8 Outdoor Experiences for Girl Scouts in Northern California National Parks

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Top outdoor experiences await Girl Scouts in our national parks. Because Northern California has so many national parks, the variety of experiences is expansive. Girl Scouts can explore ancient trees towering over trails, a volcanic mountain venting steam, and waterfalls spraying thick mist. And that’s only the start! Check out these 8 national park adventures, from snowy trails to high adventure hikes. 

Walk Beneath Giant Trees 

Northern California is home to some of the world’s biggest trees, and Giant Forest in Sequoia National Park houses one of the best groves. You’ll feel tiny walking next to these towering giants, especially the General Sherman Tree, the world’s largest tree! Before embarking on the trails through the grove, stop at the Giant Forest Museum to learn about these grandfather sequoias and their story of survival. Both the museum and the trails, which may be snow-covered in winter, are open year-round. For an alternate trek below giant sequoias, visit Grant Grove in adjoining Kings Canyon National Park, where some tree trunks span 20 feet in diameter.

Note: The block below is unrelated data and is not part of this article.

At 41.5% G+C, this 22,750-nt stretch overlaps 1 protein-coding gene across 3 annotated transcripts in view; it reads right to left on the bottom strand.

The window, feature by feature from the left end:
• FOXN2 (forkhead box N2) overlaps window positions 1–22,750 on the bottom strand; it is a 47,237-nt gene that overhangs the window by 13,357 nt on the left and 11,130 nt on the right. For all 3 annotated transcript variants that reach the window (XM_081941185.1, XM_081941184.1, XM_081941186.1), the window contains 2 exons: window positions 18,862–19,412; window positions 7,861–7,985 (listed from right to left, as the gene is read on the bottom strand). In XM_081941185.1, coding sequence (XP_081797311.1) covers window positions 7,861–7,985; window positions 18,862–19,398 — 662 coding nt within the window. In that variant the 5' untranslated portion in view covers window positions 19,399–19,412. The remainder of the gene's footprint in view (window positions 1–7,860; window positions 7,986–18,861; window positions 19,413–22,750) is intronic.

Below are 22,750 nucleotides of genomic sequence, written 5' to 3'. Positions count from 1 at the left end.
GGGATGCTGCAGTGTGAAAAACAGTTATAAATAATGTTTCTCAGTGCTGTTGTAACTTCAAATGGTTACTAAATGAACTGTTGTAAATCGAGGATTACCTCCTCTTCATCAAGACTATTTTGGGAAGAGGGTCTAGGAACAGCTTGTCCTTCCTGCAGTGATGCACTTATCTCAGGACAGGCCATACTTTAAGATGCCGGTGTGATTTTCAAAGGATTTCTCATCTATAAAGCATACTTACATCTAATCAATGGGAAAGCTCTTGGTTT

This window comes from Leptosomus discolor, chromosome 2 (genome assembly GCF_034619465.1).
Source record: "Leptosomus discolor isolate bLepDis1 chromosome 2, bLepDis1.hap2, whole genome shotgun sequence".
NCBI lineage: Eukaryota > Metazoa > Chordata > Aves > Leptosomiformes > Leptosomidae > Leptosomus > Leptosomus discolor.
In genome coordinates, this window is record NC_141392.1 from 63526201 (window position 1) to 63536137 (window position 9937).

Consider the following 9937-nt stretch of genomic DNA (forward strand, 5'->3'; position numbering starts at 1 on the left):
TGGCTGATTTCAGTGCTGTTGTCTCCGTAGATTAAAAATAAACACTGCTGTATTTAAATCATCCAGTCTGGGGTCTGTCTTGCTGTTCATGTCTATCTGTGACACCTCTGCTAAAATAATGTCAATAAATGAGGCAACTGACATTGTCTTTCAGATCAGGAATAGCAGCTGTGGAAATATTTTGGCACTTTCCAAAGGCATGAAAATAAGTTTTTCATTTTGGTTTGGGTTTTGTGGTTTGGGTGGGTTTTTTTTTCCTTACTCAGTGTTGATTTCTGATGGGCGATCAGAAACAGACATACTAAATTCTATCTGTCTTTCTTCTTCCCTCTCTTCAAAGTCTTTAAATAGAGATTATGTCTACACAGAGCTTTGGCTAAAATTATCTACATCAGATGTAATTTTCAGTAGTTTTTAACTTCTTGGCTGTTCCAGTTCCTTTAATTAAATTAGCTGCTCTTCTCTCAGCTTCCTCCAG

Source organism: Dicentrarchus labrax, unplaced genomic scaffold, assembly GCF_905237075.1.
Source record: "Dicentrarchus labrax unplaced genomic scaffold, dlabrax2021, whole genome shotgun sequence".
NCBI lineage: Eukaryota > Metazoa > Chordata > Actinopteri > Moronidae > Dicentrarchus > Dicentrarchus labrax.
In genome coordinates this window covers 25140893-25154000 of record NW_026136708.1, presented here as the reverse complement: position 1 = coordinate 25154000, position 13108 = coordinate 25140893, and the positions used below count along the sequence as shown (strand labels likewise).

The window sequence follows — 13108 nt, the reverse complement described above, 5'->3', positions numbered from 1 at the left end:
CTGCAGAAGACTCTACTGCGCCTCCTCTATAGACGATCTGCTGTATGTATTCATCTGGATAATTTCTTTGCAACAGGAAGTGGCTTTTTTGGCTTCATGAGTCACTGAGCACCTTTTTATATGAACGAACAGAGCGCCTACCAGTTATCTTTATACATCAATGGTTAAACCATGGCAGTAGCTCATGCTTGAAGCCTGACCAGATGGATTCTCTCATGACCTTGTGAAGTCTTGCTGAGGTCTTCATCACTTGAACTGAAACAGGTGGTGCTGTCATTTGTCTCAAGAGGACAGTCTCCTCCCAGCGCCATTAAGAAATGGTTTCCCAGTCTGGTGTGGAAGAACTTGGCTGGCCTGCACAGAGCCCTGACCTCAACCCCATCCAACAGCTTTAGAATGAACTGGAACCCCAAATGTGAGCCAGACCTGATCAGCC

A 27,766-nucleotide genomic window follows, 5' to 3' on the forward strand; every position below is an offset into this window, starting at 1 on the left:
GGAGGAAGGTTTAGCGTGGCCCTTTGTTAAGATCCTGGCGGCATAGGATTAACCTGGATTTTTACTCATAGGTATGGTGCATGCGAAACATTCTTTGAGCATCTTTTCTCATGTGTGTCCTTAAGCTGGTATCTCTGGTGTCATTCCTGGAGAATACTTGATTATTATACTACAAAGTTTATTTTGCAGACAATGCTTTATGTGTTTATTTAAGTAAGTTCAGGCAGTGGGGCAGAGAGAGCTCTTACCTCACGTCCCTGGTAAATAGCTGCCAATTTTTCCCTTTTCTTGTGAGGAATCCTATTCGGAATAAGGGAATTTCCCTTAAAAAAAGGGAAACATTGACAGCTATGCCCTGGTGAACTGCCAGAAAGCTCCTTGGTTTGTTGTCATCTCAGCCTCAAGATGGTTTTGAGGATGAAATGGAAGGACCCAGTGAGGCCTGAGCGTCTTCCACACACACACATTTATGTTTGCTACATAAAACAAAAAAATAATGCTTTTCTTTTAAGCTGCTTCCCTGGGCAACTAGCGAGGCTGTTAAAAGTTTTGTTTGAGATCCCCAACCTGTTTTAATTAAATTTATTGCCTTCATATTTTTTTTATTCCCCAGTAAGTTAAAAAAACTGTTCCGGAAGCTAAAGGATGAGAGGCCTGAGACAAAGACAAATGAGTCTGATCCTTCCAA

Stand in Waterfall Spray 

Grab your rain jacket for this adventure in Yosemite National Park. From May to early July, snow melt ramps up the waterfalls rimming Yosemite Valley. Walk to the base of Lower Yosemite Fall or Bridal Veil Fall to stand in a spray of mist so thick that it feels like a powerful rainstorm. For a longer adventure, hike the Mist Trail up to the top of Vernal Fall (2.4 miles round trip), but be ready for a dousing from the thick mist as you climb and descend the slick stairway of 600 steep rock steps. In winter, the trail closes due to ice.

Yosemite Vernal Falls

Go Underground